England cannot avoid talking about Ashes, feels Ricky Ponting

Ricky Ponting announced his retirement from Test cricket in Perth, on November 29, 2012 © Getty Images

London: May 30, 2013

Ricky Ponting has said England despite their best efforts could not avoid talking about the upcoming Ashes series with Australia.

The mantra from everyone within the England camp, from captain Alastair Cook down, has been that the side, who completed a 2-0 Test series whitewash of New Zealand in Leeds on Tuesday and face the Black Caps in the first of three one-dayers at Lord’s on Friday, are concentrating on the “here and now”.

Prior to the Ashes, England and Australia will both be involved in next month’s Champions Trophy one-day tournament.

But former Australia captain Ponting, in England to play for county side Surrey, said there was no avoiding the ‘A-word’ such is the prestige attached by both countries to cricket’s oldest Test contest.

“You can guarantee at different times they’ll have conversations about it,” Ponting, set to miss his first Ashes since 1997 after retiring from international cricket six months ago, said Wednesday.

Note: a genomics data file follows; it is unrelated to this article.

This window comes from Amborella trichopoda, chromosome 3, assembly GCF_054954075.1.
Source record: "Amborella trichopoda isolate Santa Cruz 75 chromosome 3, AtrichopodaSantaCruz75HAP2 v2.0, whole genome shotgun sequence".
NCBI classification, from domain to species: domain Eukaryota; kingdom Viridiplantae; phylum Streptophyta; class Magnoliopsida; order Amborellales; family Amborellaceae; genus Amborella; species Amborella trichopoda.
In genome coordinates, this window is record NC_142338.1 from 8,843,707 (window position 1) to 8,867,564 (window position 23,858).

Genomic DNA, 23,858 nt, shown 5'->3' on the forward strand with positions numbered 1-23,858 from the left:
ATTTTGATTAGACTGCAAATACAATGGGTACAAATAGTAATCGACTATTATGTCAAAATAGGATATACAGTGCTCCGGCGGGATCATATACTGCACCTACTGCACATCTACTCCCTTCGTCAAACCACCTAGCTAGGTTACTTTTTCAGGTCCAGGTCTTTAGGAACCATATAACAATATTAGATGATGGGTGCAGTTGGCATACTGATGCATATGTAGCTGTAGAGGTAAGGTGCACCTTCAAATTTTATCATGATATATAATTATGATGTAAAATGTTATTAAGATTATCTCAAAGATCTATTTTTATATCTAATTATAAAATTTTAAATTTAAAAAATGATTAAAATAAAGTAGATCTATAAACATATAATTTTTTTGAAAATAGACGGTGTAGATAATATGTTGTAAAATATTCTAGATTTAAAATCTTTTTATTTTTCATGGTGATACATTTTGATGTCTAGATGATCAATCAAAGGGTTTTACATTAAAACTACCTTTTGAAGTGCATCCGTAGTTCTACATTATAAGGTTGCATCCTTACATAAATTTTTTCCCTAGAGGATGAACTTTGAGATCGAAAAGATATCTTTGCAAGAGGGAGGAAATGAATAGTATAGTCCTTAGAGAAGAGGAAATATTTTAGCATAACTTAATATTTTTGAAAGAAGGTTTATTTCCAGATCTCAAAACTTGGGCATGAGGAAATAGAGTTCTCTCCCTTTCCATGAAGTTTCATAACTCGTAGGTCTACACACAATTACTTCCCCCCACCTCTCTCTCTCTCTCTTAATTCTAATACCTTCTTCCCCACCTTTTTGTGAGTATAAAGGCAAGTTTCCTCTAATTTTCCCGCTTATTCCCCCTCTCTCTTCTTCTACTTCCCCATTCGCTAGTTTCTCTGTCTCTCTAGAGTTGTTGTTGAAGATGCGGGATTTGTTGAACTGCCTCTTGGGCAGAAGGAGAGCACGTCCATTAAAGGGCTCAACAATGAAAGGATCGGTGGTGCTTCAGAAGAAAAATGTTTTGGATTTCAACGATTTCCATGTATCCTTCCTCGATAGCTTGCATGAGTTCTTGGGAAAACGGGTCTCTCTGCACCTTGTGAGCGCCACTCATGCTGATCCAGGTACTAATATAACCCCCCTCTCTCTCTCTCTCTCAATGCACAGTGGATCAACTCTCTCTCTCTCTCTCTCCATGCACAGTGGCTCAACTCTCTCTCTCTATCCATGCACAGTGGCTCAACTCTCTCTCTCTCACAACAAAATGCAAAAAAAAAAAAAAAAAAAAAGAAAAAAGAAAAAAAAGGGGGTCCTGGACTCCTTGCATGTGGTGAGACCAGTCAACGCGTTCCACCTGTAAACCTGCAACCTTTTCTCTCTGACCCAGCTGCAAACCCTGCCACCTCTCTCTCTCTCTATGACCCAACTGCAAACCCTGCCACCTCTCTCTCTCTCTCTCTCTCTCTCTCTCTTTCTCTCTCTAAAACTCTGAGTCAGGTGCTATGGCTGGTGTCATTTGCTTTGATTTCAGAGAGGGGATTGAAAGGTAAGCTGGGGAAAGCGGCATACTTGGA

“It’s inevitable it’s going to come up. I don’t think there’s anything wrong with it,” said Ponting, who fully expects Australia captain Michael Clarke and coach Mickey Arthur to discuss the Ashes well in advance of the first Test against England at Nottingham’s Trent Bridge ground in July.

“When you turn up to play a Champions Trophy game, the last thing on your mind is what’s going to happen in the Ashes,” he said.

“The Australian team will be saying the same thing — but I guarantee at different times during the Champions Trophy, Mickey and Michael will be talking about Ashes cricket at some stage.”

While the retirements of Ponting and Michael Hussey have left holes in Australia’s batting line-up, the Tasmanian was encouraged by the emergence of a group of fast bowlers including rising stars James Pattinson and Mitchell Starc.

“I think the bowling group we’ve got at the moment will bowl well in these conditions,” Ponting said. “I think as far as groups of fast bowlers I’ve seen probably in the last 10 years, this current group would probably be as exciting as any.

“I’m really looking forward to the contest. I think it will be a fantastic series.”

The 38-year-old, one of the best batsmen of his generation, retired from Test cricket in December with 13,378 runs, including 41 hundreds, in 168 matches at an average of 51.85 to his name.

And in an interview with Wednesday’s Daily Mail he hinted at a possible Ashes return should Australia, aiming to avoid losing three successive Test series against England for the first time since the 1950s, suffer  an injury crisis.

But Ponting backtracked later on Wednesday, insisting he was done with Test cricket.

“There are three or four spare batsmen on the tour — I’ve retired from Test match cricket. I’ll say now ‘No, I won’t be playing Ashes cricket this summer — no matter how many injuries they have’.

“That’s an absolute definite. I’m very happily retired from international cricket.”